From St. Malachy to City Hall – How IMS Schools Are Preparing Tomorrow’s Leaders

We recently had the opportunity to sit down and talk with St. Malachy Alumnus, Rishaun Hall. Rishaun is a self-confident and successful leader in Philadelphia who exudes humility, love, and respect – values he credits to his formative years at St. Malachy Catholic School. It is these values that paved the path from his childhood neighborhood, to Cristo Rey Philadelphia High School, to the steps of City Hall where he is making a difference and giving back to the city that gave him so much.

From the daily reciting of the St. Malachy creed that ended with “I am somebody”, to the teachers who believed in him, to getting him ready for success in a top-performing high school, Rishaun shared how his IMS education prepared him to be the leader that he is today and why he is living proof that “a successful school can breed a successful student, which can breed a successful future.”

Here is Rishaun’s story, told in his own words:

Q: What are some of your best school memories?

A. When I was younger, the thing that I always loved about St. Malachy was the fact that we always had warm pretzels every morning, and they were only 25 cents! I remember we used to do the creed every morning and at the end of the creed, we always said, “I am somebody”.  It can be easy, especially in a Catholic school with uniforms, to get lost in that uniformity, but in an IMS school, you are an individual regardless of whatever faith you are and what background you come from.  You matter and you are an individual.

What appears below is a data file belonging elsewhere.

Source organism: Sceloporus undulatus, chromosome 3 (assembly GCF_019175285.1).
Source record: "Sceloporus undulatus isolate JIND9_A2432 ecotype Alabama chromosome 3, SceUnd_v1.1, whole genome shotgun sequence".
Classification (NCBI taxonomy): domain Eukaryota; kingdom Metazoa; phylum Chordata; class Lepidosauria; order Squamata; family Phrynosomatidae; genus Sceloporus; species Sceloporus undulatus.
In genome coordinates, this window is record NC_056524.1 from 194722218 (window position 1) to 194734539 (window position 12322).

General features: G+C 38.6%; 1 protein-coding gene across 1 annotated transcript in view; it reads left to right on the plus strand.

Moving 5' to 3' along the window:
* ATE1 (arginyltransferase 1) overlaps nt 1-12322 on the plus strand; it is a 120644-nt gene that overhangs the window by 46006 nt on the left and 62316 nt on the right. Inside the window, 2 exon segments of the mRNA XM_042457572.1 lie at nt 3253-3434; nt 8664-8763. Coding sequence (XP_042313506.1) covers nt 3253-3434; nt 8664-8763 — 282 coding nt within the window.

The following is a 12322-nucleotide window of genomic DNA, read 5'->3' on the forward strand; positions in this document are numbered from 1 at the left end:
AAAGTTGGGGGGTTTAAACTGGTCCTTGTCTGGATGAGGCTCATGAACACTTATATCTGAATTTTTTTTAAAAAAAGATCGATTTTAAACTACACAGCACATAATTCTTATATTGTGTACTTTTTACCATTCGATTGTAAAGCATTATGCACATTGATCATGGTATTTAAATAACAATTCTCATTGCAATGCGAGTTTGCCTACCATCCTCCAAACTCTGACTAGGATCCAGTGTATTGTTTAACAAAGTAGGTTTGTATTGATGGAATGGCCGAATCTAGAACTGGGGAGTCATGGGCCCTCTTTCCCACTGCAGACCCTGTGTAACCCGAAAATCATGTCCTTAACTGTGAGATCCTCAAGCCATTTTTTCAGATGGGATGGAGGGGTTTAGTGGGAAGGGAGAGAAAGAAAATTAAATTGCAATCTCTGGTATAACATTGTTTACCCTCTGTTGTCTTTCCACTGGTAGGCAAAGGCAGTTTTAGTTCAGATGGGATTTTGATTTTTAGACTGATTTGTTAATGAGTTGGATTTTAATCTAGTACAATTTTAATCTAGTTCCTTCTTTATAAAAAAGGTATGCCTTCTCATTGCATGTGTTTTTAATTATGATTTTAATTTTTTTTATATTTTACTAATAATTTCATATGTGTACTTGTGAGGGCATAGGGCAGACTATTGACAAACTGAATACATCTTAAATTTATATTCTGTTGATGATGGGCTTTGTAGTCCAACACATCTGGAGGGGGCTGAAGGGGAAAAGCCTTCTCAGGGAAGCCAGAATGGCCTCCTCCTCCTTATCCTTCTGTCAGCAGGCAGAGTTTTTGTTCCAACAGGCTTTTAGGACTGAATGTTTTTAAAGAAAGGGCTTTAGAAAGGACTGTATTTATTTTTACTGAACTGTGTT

Q. What impact did your teachers have on you?

A. It’s funny, I can remember every teacher I had in every grade because I learned something from each one. They all treated us like we were their kids.  In the seventh grade, we had a teacher named Ms. Brown who led the choir. I never thought about singing in the choir, but I used to play the harmonica and she heard me one day and she encouraged me to play in the choir and I was ecstatic! She believed in me from a very young age and she made sure to always remind me to bring my harmonica so I could play for everyone whenever we had choir or a school Mass. The confidence that it built has stuck with me to this day.